Usage Scenerios

Generated lexical analyzers might be used in different environments and scenarios. Depending on the particular use case, a different way of interaction with the engine is required. In this section, a set of scenarios is identified. The reader is encourage to compare his use case with the ones mentioned below and to apply the appropriate interaction scheme.

  1. File: The whole stream of data is present at the time where the engine starts its analysis. This is the typical case when the input consists of files provided by some type of file system.

    Interaction: The generator needs to be instantiated with one of the following constructors.

    CLASS(const std::string&  Filename,
          const char*         InputCodingName     = 0x0,
          bool                ByteOrderReversionF = false);
    CLASS(std::istream*       p_input_stream,
          const char*         InputCodingName     = 0x0,
          bool                ByteOrderReversionF = false);
    CLASS(std::wistream*      p_input_stream,
          const char*         InputCodingName     = 0x0,
          bool                ByteOrderReversionF = false);
    CLASS(std::FILE*          input_fh,
          const char*         InputCodingName     = 0x0,
          bool                ByteOrderReversionF = false);
    

    Tokens are received with the functions:

    QUEX_TYPE_TOKEN*  receive(QUEX_TYPE_TOKEN*  begin,
                              QUEX_TYPE_TOKEN*  end);
    

    in case that a ‘users_queue’ token policy is applied. Or, with

    void              receive();
    void              receive(QUEX_TYPE_TOKEN*   result_p);
    

    in case that a ‘users_token’ token policy is applied. Or, in the default case where a ‘queue’ token policy is applied the following functions are available:

    void              receive(QUEX_TYPE_TOKEN*   result_p);
    void              receive(QUEX_TYPE_TOKEN**  result_pp);
    

    More about token policies can be reviewed in Token Policy.

    For file inclusion, include stacks can be implemented based on memento chains (see Include Stacks).

    Note

    Care might be taken with some implementations of std:istream. The number of characters read might not always correspond to the increase of the numeric value of the stream position. Opening files in binary mode, mostly, helps. If not then the engine needs to operate in strange stream mode. Then, the compile line option:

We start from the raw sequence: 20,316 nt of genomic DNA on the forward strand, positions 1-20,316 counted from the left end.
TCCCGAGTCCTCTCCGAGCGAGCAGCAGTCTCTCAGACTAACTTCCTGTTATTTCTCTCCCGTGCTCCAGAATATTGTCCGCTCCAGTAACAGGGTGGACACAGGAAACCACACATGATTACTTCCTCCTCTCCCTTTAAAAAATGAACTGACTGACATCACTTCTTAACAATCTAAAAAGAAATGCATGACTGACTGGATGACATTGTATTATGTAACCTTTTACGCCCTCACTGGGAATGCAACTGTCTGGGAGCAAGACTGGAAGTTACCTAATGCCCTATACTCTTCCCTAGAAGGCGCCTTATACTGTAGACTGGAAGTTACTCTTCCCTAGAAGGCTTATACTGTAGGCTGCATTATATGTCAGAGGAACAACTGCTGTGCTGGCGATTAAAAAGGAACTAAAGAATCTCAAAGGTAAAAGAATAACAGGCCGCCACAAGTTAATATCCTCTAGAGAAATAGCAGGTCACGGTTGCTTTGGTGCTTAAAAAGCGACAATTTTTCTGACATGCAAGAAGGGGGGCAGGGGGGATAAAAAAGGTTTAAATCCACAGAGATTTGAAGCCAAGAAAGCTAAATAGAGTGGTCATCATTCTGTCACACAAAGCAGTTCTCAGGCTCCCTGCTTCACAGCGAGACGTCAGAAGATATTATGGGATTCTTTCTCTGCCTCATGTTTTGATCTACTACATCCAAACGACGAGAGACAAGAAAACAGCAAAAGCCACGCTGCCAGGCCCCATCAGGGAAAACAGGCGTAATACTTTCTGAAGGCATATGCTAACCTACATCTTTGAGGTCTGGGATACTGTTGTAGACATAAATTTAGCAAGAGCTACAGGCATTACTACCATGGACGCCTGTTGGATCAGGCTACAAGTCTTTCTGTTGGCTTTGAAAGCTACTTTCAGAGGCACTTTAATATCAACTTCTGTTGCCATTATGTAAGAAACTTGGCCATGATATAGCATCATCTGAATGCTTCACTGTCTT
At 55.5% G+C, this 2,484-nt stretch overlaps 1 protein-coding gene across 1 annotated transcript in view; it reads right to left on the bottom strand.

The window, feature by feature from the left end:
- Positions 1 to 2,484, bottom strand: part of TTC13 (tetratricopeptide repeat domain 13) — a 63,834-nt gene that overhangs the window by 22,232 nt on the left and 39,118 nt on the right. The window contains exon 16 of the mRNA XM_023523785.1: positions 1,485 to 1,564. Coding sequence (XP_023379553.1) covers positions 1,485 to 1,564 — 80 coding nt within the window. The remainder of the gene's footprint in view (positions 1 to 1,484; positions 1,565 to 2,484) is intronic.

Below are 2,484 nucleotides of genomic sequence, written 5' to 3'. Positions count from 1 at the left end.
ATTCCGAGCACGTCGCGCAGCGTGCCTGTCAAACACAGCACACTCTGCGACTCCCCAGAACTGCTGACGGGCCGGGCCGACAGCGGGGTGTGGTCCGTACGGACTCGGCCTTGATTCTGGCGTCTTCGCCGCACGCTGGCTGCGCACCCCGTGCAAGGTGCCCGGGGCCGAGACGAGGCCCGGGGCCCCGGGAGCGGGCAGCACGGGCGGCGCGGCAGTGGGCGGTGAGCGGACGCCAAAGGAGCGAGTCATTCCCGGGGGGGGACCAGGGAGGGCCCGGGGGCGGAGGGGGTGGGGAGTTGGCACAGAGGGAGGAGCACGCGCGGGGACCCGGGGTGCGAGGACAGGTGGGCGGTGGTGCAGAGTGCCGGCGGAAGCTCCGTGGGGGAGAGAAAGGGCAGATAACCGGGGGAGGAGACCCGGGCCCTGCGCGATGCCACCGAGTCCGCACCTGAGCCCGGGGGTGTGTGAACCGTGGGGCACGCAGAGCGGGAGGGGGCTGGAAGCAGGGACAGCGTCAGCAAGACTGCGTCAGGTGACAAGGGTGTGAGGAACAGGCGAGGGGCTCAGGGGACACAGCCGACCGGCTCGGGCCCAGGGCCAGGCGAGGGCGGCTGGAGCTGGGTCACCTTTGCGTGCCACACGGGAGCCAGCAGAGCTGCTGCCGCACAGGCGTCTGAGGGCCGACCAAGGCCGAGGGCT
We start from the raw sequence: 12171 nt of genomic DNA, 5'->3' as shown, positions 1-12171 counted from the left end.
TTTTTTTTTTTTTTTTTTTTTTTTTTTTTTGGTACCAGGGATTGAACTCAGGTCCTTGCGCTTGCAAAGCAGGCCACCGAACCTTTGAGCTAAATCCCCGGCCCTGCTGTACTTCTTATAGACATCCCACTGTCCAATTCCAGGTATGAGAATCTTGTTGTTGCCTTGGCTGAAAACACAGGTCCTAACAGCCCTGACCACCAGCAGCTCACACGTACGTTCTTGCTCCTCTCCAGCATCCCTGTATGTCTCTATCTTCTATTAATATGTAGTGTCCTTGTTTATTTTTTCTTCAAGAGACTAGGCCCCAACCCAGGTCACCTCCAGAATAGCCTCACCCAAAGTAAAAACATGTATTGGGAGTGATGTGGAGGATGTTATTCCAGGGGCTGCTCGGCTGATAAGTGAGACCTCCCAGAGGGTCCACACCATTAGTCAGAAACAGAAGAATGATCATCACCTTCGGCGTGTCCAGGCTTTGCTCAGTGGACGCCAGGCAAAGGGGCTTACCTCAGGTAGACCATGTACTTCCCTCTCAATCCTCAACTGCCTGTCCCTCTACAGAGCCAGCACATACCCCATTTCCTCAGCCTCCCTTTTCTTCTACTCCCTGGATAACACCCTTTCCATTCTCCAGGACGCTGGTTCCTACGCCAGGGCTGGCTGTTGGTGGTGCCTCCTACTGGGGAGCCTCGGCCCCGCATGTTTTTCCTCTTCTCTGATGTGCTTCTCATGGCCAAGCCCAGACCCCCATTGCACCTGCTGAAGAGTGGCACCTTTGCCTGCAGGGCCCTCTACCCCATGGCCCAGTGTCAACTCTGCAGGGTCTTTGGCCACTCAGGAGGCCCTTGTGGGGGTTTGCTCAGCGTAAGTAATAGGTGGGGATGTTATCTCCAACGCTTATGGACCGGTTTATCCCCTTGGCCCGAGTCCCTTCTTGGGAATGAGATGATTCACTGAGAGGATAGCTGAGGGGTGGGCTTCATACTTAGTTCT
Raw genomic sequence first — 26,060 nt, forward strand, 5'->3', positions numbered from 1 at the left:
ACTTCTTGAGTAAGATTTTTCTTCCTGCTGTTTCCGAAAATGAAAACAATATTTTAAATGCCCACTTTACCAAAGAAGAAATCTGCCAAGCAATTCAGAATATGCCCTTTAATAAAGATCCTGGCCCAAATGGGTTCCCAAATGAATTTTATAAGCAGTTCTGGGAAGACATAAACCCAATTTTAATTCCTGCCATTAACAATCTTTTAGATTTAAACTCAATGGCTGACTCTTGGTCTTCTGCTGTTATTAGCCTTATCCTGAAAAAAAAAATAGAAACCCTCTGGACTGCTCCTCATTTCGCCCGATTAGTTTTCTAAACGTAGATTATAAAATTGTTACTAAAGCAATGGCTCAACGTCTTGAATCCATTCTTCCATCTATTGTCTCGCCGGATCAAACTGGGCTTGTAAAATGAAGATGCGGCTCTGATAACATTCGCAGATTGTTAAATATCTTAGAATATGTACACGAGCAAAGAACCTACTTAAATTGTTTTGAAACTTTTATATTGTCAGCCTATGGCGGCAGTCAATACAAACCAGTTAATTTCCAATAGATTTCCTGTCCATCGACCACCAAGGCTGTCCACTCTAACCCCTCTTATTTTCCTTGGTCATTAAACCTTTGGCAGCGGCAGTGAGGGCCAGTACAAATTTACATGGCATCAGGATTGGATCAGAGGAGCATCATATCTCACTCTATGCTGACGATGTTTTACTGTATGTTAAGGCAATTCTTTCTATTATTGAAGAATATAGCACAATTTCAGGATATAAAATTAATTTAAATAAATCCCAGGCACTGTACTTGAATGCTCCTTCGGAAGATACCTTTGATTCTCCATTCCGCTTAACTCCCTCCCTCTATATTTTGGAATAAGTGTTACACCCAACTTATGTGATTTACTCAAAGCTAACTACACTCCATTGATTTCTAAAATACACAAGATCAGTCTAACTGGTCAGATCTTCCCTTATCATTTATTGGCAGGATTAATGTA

QUEX_OPTION_STRANGE_ISTREAM_IMPLEMENTATION
    

    needs to be defined.

    For this scenerio, it is actually not essential that there is a file from which the data is supplied. Likewise, data can be read from a stringstream or any other derivate of istream or FILE*. Essential is that all data is available as soon at the moment the engine expects it.

  1. Syntactically Chunked Input: In this scenario, the engine is fed with

    chunks of character streams which appear in a time separate manner. Thus, the engine does not necessarily get a reply when it asks to refill its buffer. In the syntactically chunked case, though, it is assumed that the frame itself is sufficient to categorize the stream into tokens. There are no tails to be appended, so that a lexeme is completed. This may be a frame sequence which is fed to a command line interpreter::

    frame[time=0]:  [print "hello world"]
    frame[time=1]:  [plot "myfile.dat" u 1:4]
    frame[time=2]:  [display on screen 45, 32 pri]
    

    The command line from start to end is passed to the analyzer engine. If there is a keyword print and the line ends with “pri”, then the engine does not have to wait for the next line in order to check whether it completes the print keyword. It is imposed that each line is syntactically complete, and thus, pri can be considered as an identifier or whatsoever the language proposes (most likely ‘error’).

    This scenario requires direct buffer access. It can be treated by means of Copying Content, Direct Filling, or Pointing as mentioned in the dedicated sections.

  1. Arbitrarily Chunked Input: In this scenario, the analyzer needs to wait

    at the point it reaches the end of a character frame because there might be a tail that completes the lexeme:

    frame[time=0]:  [print "hello world"; plo]
    frame[time=1]:  [t "myfile.dat" u 1:4; di]
    frame[time=2]:  [splay on screen 45, 32]
    

    This might happen when input comes through a network connection and the frame content is not synchronized with the frame size. This scenario, also, requires direct buffer access. It can be treated by means of Copying Content, Direct Filling, but not with Pointing.

In the view of the author, these use case cover all possible scenarios. However, do not hesitate to write a email if there is a scenario which cannot be handled by one of the aforementioned interaction schemes.